An official website of the United States government

The .gov means it’s official.
Federal government websites always use a .gov or .mil domain. Before sharing sensitive information online, make sure you’re on a .gov or .mil site by inspecting your browser’s address (or “location”) bar.

This site is also protected by an SSL (Secure Sockets Layer) certificate that’s been signed by the U.S. government. The https:// means all transmitted data is encrypted  — in other words, any information or browsing history that you provide is transmitted securely.

You are here Back to top

Invasive Species Resources

Displaying 41 to 60 of 376

Search Help
Lake George Association (New York).
Maryland Department of Agriculture.
North Carolina Department of Agriculture and Consumer Services. North Carolina Forest Service.
The emerald ash borer is a metallic green beetle that bores into ash trees feeding on tissues beneath the bark, ultimately killing the tree. It is not native to the United States and was first found in the U.S. near Detroit, Michigan in 2002. In 2013, the emerald ash borer was found in Granville, Person, Vance, and Warren counties in North Carolina. In 2015 it was found in many additional counties, and a statewide EAB quarantine went into effect in North Carolina.
National Conference of State Legislatures.
National Conference of State Legislatures (NCSL) tracks environment and natural resources legislation to bring you up-to-date, real-time information on bills (from 2015) that have been introduced in the 50 states and the District of Columbia, and U.S. territories. Database provides search options by state (or territory), topic, keyword, year, status or primary sponsor. Topics include: Wildlife-Invasive Species and Wildlife-Pollinators.

New York State Department of Agriculture and Markets.

University of Maryland Extension.

See also: Pest Threats for more fact sheets

Great Lakes Fishery Commission. Fisheries Management.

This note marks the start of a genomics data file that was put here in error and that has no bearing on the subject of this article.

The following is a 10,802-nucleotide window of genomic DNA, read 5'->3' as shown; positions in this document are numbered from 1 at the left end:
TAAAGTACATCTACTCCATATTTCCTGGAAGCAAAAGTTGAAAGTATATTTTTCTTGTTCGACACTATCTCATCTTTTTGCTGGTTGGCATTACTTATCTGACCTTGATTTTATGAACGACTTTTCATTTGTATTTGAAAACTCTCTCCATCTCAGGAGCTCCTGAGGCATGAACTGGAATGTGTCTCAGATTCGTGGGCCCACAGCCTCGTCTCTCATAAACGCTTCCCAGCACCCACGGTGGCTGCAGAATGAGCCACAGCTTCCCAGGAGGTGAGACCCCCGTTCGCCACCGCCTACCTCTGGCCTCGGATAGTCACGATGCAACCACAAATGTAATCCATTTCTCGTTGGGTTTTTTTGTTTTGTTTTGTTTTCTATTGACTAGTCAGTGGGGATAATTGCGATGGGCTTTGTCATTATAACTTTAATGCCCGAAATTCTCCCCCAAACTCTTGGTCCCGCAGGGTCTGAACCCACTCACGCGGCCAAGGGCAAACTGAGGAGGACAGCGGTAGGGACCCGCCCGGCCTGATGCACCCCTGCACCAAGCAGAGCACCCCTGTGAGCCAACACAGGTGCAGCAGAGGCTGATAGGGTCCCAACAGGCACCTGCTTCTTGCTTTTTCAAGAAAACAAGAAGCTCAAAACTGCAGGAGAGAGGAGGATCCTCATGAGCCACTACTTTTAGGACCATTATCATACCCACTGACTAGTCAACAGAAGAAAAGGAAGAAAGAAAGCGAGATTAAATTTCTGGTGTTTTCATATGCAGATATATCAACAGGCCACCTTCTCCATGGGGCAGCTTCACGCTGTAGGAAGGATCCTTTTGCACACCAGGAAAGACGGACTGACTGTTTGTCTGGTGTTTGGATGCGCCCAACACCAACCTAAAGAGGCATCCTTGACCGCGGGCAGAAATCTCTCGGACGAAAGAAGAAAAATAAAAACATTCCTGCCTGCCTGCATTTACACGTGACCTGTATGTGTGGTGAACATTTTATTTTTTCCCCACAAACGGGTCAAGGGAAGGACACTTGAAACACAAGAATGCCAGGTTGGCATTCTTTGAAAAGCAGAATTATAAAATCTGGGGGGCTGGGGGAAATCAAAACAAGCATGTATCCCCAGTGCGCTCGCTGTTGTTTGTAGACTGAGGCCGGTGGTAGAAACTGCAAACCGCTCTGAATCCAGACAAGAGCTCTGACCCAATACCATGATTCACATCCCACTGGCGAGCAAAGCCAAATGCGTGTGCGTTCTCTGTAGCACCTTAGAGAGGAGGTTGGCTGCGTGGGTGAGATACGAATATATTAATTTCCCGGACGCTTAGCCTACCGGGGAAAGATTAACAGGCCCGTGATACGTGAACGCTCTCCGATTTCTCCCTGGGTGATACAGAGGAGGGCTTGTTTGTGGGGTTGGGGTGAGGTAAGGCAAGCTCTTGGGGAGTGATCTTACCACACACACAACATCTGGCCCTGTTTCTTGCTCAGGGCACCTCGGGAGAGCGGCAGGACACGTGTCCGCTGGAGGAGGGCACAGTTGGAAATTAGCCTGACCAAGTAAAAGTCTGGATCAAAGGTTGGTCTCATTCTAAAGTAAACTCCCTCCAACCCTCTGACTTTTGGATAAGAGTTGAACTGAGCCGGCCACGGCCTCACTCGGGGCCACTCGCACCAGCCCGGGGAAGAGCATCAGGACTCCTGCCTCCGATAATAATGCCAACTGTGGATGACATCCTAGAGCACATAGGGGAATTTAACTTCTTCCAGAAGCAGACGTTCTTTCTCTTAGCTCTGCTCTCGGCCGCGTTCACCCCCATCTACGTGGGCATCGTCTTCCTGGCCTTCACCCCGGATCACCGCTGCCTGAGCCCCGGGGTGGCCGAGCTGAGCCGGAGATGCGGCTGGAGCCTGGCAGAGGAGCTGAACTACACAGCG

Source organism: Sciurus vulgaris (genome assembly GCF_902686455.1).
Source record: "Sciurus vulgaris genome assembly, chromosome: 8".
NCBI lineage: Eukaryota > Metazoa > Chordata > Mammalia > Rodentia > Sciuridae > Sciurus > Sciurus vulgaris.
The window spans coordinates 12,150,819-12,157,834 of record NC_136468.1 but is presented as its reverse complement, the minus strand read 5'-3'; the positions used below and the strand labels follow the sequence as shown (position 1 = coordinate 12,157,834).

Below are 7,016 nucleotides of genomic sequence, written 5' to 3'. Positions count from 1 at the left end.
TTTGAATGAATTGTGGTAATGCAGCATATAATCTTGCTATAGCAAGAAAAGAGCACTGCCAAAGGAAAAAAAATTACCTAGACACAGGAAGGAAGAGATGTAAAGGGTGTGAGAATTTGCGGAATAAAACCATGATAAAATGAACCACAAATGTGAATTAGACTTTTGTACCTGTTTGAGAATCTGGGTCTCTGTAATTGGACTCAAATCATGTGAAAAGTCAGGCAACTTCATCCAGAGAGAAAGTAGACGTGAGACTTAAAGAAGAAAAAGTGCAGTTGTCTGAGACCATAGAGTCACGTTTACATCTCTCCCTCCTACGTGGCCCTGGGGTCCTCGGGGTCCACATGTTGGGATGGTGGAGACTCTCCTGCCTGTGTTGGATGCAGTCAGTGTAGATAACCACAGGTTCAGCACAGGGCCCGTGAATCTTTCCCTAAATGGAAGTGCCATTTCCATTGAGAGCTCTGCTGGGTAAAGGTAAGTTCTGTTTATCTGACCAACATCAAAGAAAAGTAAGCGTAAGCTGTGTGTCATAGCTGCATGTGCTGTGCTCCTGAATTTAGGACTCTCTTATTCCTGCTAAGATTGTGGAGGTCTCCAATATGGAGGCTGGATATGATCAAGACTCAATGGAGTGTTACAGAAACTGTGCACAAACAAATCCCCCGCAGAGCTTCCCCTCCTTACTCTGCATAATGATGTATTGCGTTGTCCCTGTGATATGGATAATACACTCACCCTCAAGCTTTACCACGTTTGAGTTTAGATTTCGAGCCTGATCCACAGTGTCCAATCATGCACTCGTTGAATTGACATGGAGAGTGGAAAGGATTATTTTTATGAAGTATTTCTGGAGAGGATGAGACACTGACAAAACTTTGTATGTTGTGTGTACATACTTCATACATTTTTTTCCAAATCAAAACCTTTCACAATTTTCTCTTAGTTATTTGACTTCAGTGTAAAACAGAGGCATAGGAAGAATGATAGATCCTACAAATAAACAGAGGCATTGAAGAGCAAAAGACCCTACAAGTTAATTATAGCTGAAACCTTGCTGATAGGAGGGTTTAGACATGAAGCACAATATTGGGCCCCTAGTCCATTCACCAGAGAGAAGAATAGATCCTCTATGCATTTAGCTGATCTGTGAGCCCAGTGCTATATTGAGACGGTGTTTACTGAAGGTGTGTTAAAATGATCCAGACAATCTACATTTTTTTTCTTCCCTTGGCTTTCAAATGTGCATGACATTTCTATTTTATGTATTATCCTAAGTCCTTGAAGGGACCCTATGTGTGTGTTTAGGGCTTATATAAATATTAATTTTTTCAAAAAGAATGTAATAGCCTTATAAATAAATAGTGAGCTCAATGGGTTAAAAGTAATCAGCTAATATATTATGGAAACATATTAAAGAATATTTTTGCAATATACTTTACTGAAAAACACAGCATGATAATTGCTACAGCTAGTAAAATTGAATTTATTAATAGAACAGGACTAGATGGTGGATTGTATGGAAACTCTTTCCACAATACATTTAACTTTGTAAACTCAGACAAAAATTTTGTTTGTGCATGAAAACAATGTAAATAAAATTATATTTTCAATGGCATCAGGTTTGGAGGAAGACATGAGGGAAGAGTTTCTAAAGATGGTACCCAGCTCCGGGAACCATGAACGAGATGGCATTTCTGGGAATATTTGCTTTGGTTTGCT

Virginia Department of Agriculture and Consumer Services. Plant and Pest Services.
Virginia Department of Conservation and Recreation. Virginia State Parks.
Invasive insect pests and diseases are threatening the future forests of Virginia. The transport of firewood is one of the primary means by which these harmful insects and diseases spread. Quarantines have been issued by the Virginia Department of Agriculture and Consumer Services to restrict the movement of firewood from counties where the pests have been found to counties without them.

Maryland Department of Agriculture.

The Maryland Department of Agriculture has confirmed that a single adult spotted lanternfly has been found on a trap in the northeast corner of Cecil County near the border of Pennsylvania and Delaware. This is the first confirmed sighting of the invasive species in Maryland, and the department does not believe there is an established population of the pest in the state. If you suspect you have found a spotted lantern fly egg mass, nymph, or adult, snap a picture of it, collect it, put it in a plastic bag, freeze it, and report it to the Maryland Department of Agriculture at DontBug.MD@maryland.gov.

New York Codes, Rules, and Regulations.

Maryland Department of Natural Resources.

North Carolina Wildlife Resources Commission.
North Carolina Department of Agriculture and Consumer Services. North Carolina Forest Service.
Virginia Department of Forestry.

Maryland Department of Natural Resources. Forest Service.

See also: Invasive Plants and Insects Fact Sheets for additional species to help control invasive species in Maryland.

Maryland Department of Natural Resources. Forest Service.

See also: Includes Invasive Plants and Insects Fact Sheets for additional species to help control invasive species in Maryland

Maryland Department of Natural Resources. Forest Service.

See also: Invasive Plants and Insects Fact Sheets for additional species to help control invasive species in Maryland

Maryland Department of Natural Resources. Forest Service.

See also: Includes Invasive Plants and Insects Fact Sheets for additional species to help control invasive species in Maryland

Maryland Department of Natural Resources. Forest Service.

See also: Invasive Plants and Insects Fact Sheets for additional species to help control invasive species in Maryland